Monday, January 26, 2015

Remember the Weather

Sometimes, I get so wrapped up in writing a novel, I almost forget what season it's in, or what the weather's supposed to be like. Somewhere along the way, my plot reminds me to figure that out. If I haven't included a locale, that's a necessity. Weather is not the same everywhere.

Today, every radio and television broadcast warns that the Northeast portion of the United States is bracing for a humongous snowstorm, which could dump 2-3 feet of snow that way. Fortunately, here in Illinois, we're only expecting about one inch of snow.

Weather can and should play a role in our novels. Characters live in a world, which in many ways is governed by weather and seasons. That's not to say weather completely controls humans, but it can play a huge part in their behavior and day-to-day activities.

For some reason, fuses are shorter in the hot months, and more fights and murders occur. I'm not sure why tempers flare then, but suspect it may be a physiological phenomenon. Even if that weren't so, keep in mind it's easier to get around and do nefarious things when there's no snow, ice, or cold blocking the way.

Of course, cold, snowy winters also have their advantages. Nefarious happenings can go unnoticed when no one else is around. People like to hunker down in their homes then and not venture out unless necessary, or if attacked by a case of cabin fever. Also, snowbanks can be handy spots to hide bodies, not to be discovered until after a thaw.

In my romantic suspense, Killer Career, a snowstorm brings the heroine and hero closer together romantically, after they work in tandem to clear her driveway. The weather also furthers the mystery plot. When the neighbor comes over to ask if they've seen her dog, they search the lady's yard, and at first are hindered because snow has obliterated the paw prints.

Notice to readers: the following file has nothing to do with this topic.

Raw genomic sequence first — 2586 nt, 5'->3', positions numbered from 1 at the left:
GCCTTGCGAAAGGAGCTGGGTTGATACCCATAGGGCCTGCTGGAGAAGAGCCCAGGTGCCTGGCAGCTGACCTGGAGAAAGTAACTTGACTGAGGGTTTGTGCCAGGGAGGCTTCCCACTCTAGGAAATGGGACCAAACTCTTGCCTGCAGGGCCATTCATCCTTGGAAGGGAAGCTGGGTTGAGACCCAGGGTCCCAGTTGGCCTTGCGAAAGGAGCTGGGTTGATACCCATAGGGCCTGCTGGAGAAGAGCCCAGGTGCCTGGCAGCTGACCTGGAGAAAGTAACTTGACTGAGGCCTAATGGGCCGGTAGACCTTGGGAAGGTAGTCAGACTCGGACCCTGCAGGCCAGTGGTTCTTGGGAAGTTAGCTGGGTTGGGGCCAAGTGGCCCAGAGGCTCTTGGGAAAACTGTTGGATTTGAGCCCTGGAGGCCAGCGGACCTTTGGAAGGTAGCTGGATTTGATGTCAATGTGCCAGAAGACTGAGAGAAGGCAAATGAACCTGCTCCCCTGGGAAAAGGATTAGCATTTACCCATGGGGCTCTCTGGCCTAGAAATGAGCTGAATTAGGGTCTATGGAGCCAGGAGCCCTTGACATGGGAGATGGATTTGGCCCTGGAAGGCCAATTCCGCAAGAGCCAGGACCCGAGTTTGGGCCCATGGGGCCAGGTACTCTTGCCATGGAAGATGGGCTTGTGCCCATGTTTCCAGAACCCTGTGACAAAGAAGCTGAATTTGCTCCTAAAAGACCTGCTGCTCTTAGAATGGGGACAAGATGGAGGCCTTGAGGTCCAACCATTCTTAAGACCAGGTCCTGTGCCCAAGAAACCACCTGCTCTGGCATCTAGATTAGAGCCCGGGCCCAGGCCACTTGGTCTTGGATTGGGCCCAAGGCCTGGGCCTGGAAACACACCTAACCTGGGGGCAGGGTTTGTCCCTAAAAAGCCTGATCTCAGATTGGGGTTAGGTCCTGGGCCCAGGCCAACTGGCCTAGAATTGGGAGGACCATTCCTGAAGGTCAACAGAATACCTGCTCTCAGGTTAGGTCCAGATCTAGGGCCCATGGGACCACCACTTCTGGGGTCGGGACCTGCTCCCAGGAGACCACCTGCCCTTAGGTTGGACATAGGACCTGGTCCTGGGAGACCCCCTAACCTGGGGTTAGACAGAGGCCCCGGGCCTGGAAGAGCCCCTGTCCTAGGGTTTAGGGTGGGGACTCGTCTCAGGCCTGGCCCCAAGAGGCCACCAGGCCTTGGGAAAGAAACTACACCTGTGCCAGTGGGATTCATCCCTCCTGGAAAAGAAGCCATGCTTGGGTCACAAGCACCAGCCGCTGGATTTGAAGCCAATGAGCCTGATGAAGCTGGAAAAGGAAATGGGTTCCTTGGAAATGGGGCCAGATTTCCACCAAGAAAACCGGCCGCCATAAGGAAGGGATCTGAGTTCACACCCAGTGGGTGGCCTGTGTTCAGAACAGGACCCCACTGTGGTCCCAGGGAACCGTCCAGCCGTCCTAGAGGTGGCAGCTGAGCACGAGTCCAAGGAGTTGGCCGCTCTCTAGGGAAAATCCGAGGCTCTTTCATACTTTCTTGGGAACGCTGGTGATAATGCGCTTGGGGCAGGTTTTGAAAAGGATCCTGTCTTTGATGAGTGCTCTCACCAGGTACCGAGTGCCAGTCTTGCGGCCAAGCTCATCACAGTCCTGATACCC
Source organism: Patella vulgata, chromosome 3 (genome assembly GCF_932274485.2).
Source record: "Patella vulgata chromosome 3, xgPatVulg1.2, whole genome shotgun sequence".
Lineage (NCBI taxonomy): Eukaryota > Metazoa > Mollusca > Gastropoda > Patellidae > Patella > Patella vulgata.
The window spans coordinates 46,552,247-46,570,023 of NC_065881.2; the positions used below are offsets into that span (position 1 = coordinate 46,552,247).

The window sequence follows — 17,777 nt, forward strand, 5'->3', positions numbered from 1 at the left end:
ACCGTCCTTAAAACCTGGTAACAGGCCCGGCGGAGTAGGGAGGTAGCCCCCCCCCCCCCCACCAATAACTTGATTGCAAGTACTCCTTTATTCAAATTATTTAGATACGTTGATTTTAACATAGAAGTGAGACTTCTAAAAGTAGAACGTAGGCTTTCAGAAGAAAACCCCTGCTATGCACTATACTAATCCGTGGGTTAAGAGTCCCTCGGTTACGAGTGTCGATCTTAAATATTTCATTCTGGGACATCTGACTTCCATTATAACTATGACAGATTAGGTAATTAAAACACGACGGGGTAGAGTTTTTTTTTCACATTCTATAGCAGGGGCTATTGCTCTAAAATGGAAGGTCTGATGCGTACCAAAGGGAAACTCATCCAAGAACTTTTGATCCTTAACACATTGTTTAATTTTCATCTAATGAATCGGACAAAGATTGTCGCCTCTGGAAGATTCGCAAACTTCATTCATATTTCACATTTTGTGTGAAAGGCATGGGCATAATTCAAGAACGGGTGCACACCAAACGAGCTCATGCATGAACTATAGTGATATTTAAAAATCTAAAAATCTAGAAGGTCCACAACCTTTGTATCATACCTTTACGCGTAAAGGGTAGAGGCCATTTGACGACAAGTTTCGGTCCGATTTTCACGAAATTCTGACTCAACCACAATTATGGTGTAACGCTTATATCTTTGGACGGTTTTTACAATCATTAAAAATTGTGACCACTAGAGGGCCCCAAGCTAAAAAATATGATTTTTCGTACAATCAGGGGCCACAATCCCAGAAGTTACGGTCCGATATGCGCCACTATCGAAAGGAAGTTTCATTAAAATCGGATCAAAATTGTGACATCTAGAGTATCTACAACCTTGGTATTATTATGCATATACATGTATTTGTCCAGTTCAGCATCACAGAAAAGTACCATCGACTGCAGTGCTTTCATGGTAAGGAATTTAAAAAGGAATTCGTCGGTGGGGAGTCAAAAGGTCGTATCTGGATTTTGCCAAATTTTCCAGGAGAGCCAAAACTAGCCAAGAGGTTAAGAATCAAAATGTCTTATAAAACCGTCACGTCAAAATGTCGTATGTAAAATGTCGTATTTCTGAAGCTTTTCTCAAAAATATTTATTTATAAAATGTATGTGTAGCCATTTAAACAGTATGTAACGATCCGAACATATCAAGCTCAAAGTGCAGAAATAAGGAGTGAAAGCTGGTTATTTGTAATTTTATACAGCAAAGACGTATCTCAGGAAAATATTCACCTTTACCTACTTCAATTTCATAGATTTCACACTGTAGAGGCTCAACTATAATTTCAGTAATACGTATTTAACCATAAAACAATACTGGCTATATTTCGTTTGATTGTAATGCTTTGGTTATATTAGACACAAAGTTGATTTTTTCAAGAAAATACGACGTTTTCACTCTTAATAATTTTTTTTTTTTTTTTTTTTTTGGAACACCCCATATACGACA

In my sweet romance, Christmas Carol, a snowstorm brings about a chance meeting between a waitress and a big-time author in a small town.

What other examples can you think of where weather plays a role in a novel?

Morgan Mandel writes mysteries, thrillers and romances. You can find her at:

Amazon Author Page:

Twitter: @MorganMandel



Marilyn Meredith a.k.a. F. M. Meredith said...

Good advice that I often give new writers.Weather can affect situations and add mood.

Morgan Mandel said...

Thanks, Marilyn. I do know I'm not as happy in the winter because weather is an obstacle, and I can't get out and about as much. I enjoy walking my dog, and when there's snow and ice, I stay inside instead!

Jean Henry Mead said...

Good post, Morgan. Weather plays a role in nearly all my novels: San Joaquin Valley fog, Wyoming snow and tornadoes, Texas rain, etc. Weather can also play an antagonist's role (Man/woman against the elements).

Morgan Mandel said...

Great examples, Jean!

Nik Morton said...

I agree, and mention it in my writing guide. Weather can almost become a character.

Marja said...

I have to admit, I love a story that has a dark and stormy night. Somehow it just seems to make the story more suspenseful. Yes, weather can play a big role in books. Excellent post!
Marja McGraw

Morgan Mandel said...

Nik, yes, weather can almost become a character, and sometimes a very unpleasant one!

Morgan Mandel said...

Marja, Yes, lots of bad things can happen on dark and stormy nights. However, what's even scarier are bad things that happen on bright, sunny days, when you least expect it!